The prostate is a male reproductive gland responsible for manufacturing all the components of semen, with the exception of sperm cells. The prostate is situated inferior to the bladder and posterior to the urethra, which is approximately in the middle of the pelvis. Achy prostate pain in this region can be caused by a variety of factors, most of which are not cause for serious concern.
Common causes of prostate ache and discomfort, although not widely recognized, are dietary factors, according to Dr. Peter Scardino. Stimulants, such as caffeine and alcohol, commonly cause glandular symptoms. In the prostate, long-term consumption of coffee, tea, chocolate, beer or wine can cause achy pain, as well as stabbing pain, spasms and twitching sensations. Avoiding caffeine and alcohol for about two weeks should eliminate the ache in the prostate if that is the cause.
Sexual Activity Levels
Because the prostate is responsible for producing ejaculate, under-working it or overworking it can produce pain, as noted by WrongDiagnosis.com. Even with a healthy prostate, ejaculating more than once daily can create discomfort. Conversely, not ejaculating for weeks at a time can cause a build-up of pressure or stagnation in the prostate that can lead to achy pain, which is why doctors often recommend an increase in sexual activity to men experiencing prostate symptoms.
An enlarged prostate, also called benign prostatic hypertrophy, is very common in men, especially in men older than 40 years of age. However, MayoClinic.com reminds us that only about 50 percent of U.S. men with enlarged prostates experience noticeable symptoms. Achy pain is unlikely to be felt until the latter stages of hypertrophy and may not be felt at all.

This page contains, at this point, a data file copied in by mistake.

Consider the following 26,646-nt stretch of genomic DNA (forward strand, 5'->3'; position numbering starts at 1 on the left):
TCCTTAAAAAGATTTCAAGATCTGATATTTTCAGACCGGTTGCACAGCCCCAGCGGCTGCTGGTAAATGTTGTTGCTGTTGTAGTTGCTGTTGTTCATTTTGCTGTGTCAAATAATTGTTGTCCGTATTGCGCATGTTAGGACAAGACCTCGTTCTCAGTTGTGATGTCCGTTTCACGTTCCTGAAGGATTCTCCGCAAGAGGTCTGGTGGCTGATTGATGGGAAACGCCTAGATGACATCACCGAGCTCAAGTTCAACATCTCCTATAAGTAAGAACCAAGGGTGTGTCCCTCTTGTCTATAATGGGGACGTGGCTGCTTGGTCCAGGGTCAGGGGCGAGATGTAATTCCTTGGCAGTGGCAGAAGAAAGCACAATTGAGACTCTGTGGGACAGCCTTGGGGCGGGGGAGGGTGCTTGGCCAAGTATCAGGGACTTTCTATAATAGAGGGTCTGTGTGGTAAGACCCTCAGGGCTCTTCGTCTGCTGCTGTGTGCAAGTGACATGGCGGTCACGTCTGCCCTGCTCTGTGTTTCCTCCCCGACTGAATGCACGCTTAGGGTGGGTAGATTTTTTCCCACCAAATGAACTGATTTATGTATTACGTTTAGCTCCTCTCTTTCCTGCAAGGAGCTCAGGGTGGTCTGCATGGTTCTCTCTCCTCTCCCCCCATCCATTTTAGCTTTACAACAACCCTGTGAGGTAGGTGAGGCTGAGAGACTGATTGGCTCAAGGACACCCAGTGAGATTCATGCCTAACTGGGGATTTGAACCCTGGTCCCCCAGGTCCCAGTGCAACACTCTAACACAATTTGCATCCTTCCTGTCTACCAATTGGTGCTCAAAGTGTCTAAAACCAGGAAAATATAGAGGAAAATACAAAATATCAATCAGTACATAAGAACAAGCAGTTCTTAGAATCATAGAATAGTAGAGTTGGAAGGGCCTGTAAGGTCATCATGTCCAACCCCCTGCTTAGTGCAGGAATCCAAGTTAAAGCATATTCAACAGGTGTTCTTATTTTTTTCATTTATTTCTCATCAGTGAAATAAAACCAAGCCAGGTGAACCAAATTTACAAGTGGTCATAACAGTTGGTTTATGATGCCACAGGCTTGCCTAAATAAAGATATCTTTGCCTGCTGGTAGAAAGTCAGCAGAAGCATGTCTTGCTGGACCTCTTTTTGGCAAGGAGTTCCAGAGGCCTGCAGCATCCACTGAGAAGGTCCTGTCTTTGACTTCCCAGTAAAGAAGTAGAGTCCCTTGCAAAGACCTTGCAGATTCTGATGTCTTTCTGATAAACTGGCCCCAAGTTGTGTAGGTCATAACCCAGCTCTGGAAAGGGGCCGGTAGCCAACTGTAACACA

A prostate infection, or prostatitis, is the most likely pathological condition to cause pain in the prostate. As "Professional Guide to Diseases" notes, a prostate infection can cause deep, achy pain within the pelvis, making sitting, urinating and ejaculating very uncomfortable. The pain of the infection is usually accompanied by pus or blood in the urine.
The National Cancer Institute reports that about 16 percent of U.S. men are diagnosed with prostate cancer during their lifetimes. Although prostate cancer is slow growing, pain becomes more likely to be felt as the cancer progresses. Pain can occur in the prostate itself, ranging from burning to achy in nature, typically with urination or ejaculation. Achy pain can also refer from the cancerous prostate to the low back and hips.